The benefit of the experience gained during a study placement is often evident in improved performance in the final year of the course, and when competing for graduate jobs. We will support you in preparation for this with UCLan Careers, who can help you plan and develop your CV and applications, and have practice interviews

In the final year you can customise your Policing degree by choosing specialist modules eg fraud investigation, major crime inquiries and counter terrorism.

We enjoy strong links with many law enforcement agencies and have regular visits with several high-profile speakers from these agencies.

We have graduates in numerous different UK police services as well as other UK and international law enforcement agencies. Not all our students wish to pursue careers in the police and we have graduates in employment in many fields. There are also opportunities for students to progress to postgraduate and even PhD study in the subject at UCLan.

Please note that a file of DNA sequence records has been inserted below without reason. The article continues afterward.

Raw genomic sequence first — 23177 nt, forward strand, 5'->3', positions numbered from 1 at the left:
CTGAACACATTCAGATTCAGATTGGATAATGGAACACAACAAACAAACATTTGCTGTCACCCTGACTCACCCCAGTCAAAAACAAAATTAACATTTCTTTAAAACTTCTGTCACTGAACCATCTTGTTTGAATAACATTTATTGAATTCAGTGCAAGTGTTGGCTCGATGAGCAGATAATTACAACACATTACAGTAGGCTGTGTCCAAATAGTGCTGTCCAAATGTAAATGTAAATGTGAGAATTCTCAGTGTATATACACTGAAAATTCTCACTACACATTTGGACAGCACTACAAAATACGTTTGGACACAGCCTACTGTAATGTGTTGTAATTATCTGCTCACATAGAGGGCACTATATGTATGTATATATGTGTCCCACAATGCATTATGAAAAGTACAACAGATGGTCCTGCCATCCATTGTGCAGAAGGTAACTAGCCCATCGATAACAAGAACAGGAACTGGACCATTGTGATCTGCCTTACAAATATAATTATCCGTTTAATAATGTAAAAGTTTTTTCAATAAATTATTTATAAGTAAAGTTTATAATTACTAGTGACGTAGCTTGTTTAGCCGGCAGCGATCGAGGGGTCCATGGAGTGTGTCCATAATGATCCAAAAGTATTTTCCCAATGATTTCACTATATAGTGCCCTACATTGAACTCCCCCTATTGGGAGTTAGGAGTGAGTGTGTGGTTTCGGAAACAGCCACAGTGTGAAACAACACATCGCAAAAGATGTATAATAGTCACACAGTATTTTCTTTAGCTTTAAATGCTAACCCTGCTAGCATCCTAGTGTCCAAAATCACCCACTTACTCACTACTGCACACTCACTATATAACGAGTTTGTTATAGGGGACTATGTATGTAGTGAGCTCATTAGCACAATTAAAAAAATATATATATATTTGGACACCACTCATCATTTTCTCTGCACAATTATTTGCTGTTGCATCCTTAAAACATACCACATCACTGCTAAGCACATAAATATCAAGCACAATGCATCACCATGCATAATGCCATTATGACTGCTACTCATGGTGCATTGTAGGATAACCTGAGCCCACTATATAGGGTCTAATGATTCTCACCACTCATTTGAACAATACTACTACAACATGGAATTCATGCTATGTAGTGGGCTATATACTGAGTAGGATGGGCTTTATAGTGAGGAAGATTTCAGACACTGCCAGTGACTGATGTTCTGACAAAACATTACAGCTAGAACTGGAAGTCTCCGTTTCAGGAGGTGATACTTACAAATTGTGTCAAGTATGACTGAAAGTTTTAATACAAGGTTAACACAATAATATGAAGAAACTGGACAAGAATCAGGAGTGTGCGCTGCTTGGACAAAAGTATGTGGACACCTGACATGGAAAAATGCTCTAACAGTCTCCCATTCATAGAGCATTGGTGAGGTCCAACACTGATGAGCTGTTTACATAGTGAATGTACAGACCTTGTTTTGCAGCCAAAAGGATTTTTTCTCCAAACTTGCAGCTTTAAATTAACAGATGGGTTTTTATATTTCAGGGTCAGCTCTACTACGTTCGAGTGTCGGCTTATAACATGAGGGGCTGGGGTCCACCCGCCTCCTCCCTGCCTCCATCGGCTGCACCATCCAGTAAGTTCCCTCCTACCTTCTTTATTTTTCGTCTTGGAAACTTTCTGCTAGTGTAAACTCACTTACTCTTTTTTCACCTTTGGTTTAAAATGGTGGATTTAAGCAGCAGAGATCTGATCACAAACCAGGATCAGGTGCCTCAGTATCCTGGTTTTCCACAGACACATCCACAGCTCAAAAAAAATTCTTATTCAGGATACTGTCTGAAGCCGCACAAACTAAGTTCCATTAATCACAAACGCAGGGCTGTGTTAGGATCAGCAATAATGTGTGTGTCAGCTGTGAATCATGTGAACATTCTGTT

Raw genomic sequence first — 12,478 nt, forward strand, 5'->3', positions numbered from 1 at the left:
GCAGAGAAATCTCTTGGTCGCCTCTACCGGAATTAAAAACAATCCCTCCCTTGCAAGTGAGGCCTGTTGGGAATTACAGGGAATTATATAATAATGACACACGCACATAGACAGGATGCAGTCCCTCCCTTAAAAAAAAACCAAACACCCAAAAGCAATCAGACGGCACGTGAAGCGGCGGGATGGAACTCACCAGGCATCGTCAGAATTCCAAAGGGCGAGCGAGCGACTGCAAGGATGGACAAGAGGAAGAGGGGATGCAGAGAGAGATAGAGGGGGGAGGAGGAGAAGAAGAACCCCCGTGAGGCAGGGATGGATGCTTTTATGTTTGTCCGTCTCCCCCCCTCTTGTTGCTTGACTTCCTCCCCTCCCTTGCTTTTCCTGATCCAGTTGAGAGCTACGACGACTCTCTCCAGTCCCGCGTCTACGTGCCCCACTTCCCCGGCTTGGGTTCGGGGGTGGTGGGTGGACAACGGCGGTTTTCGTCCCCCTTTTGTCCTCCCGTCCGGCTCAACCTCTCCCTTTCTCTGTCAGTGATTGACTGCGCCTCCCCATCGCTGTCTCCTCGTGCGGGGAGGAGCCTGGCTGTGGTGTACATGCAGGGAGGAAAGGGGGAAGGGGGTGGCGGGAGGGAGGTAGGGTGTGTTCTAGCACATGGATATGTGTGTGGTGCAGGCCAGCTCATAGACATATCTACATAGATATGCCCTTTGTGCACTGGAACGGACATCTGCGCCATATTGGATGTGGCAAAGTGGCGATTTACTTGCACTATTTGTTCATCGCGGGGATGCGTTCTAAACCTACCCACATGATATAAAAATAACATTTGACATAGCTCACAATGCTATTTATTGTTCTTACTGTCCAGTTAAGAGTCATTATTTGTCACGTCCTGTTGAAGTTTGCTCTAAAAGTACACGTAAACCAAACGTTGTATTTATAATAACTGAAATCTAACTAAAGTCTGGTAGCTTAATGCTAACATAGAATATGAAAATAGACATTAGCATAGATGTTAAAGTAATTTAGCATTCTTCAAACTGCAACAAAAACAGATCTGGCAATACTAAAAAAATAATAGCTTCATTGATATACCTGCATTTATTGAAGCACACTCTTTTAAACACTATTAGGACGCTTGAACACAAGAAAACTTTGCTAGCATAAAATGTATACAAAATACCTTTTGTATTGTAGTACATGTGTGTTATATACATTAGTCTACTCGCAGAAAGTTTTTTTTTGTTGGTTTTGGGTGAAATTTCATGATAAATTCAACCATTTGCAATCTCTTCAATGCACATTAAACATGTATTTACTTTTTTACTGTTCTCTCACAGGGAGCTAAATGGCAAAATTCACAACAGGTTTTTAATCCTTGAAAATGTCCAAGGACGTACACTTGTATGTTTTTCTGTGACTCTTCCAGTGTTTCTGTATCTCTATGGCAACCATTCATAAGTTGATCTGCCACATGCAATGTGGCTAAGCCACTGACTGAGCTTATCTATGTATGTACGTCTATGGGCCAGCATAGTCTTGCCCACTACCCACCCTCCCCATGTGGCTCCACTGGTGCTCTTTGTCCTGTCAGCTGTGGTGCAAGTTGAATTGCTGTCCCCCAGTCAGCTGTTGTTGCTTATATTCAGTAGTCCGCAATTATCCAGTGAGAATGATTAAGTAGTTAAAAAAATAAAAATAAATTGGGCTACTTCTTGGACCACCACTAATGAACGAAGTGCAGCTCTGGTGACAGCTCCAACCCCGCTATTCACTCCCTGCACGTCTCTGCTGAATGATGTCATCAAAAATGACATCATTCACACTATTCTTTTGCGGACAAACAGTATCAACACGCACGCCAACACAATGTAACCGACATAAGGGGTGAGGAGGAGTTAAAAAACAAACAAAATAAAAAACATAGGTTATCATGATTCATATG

UCLan Policing Magazine

UCLan Policing Magazine

Investigating News

Course Enquiries

Telephone us: +44(0)1772 892400
Email us or Book a visit

Important Information

This course is based in the School of Forensic and Applied Sciences

Course Handbook

For detailed information about studying this course at UCLan, please see the course handbook for your year of entry: 2019 Entry | 2020 Entry
For information on possible changes to course information, see our Essential and Important Course Information.

Tuition Fees & Finance

*Tuition Fees are per year unless otherwise stated.
For 2019/20 fees please refer to our fees page.

Further Information for students

You can find regulations and policies relating to student life at The University of Central Lancashire on our Student Contract page.

Entry Requirements

For changes to 2017 UCAS tariff entry requirements please see our Essential and Important Course Information. UCLan requires all undergraduate applicants to have a minimum attainment of five GCSEs at grade C and above, or equivalent, (including Maths and English). In 2017 and beyond we will view the new Grade 4 as being equivalent to a C grade and will therefore require students to achieve GCSE Grade 4 or above. However, if the subject is relevant to our degree programme and requires a higher GCSE grade (e.g. GCSE B grade), and/or includes a Professional body that governs the entry requirements, Grade 5 or above may be required.